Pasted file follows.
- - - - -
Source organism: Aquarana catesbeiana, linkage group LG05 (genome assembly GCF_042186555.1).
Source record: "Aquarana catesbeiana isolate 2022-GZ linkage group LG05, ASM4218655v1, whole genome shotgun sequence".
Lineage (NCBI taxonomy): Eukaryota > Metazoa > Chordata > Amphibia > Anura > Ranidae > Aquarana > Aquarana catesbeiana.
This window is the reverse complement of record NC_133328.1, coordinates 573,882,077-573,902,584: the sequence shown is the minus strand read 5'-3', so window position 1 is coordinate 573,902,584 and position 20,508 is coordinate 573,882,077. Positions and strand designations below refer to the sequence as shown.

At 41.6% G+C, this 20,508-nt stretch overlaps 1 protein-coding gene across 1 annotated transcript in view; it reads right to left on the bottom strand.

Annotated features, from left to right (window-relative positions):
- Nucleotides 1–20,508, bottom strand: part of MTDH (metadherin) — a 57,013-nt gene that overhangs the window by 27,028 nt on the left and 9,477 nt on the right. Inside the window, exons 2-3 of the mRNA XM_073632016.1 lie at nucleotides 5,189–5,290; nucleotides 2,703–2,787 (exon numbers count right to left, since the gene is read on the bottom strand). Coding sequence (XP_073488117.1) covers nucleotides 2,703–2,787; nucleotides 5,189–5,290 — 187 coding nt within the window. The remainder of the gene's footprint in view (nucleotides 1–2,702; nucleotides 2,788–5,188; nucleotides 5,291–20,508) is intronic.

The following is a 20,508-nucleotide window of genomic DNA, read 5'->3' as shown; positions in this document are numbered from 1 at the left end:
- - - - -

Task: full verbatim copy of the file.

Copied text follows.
Source organism: Aquarana catesbeiana, linkage group LG05 (genome assembly GCF_042186555.1).
Source record: "Aquarana catesbeiana isolate 2022-GZ linkage group LG05, ASM4218655v1, whole genome shotgun sequence".
Lineage (NCBI taxonomy): Eukaryota > Metazoa > Chordata > Amphibia > Anura > Ranidae > Aquarana > Aquarana catesbeiana.
This window is the reverse complement of record NC_133328.1, coordinates 573,882,077-573,902,584: the sequence shown is the minus strand read 5'-3', so window position 1 is coordinate 573,902,584 and position 20,508 is coordinate 573,882,077. Positions and strand designations below refer to the sequence as shown.

At 41.6% G+C, this 20,508-nt stretch overlaps 1 protein-coding gene across 1 annotated transcript in view; it reads right to left on the bottom strand.

Annotated features, from left to right (window-relative positions):
- Nucleotides 1–20,508, bottom strand: part of MTDH (metadherin) — a 57,013-nt gene that overhangs the window by 27,028 nt on the left and 9,477 nt on the right. Inside the window, exons 2-3 of the mRNA XM_073632016.1 lie at nucleotides 5,189–5,290; nucleotides 2,703–2,787 (exon numbers count right to left, since the gene is read on the bottom strand). Coding sequence (XP_073488117.1) covers nucleotides 2,703–2,787; nucleotides 5,189–5,290 — 187 coding nt within the window. The remainder of the gene's footprint in view (nucleotides 1–2,702; nucleotides 2,788–5,188; nucleotides 5,291–20,508) is intronic.

The following is a 20,508-nucleotide window of genomic DNA, read 5'->3' as shown; positions in this document are numbered from 1 at the left end: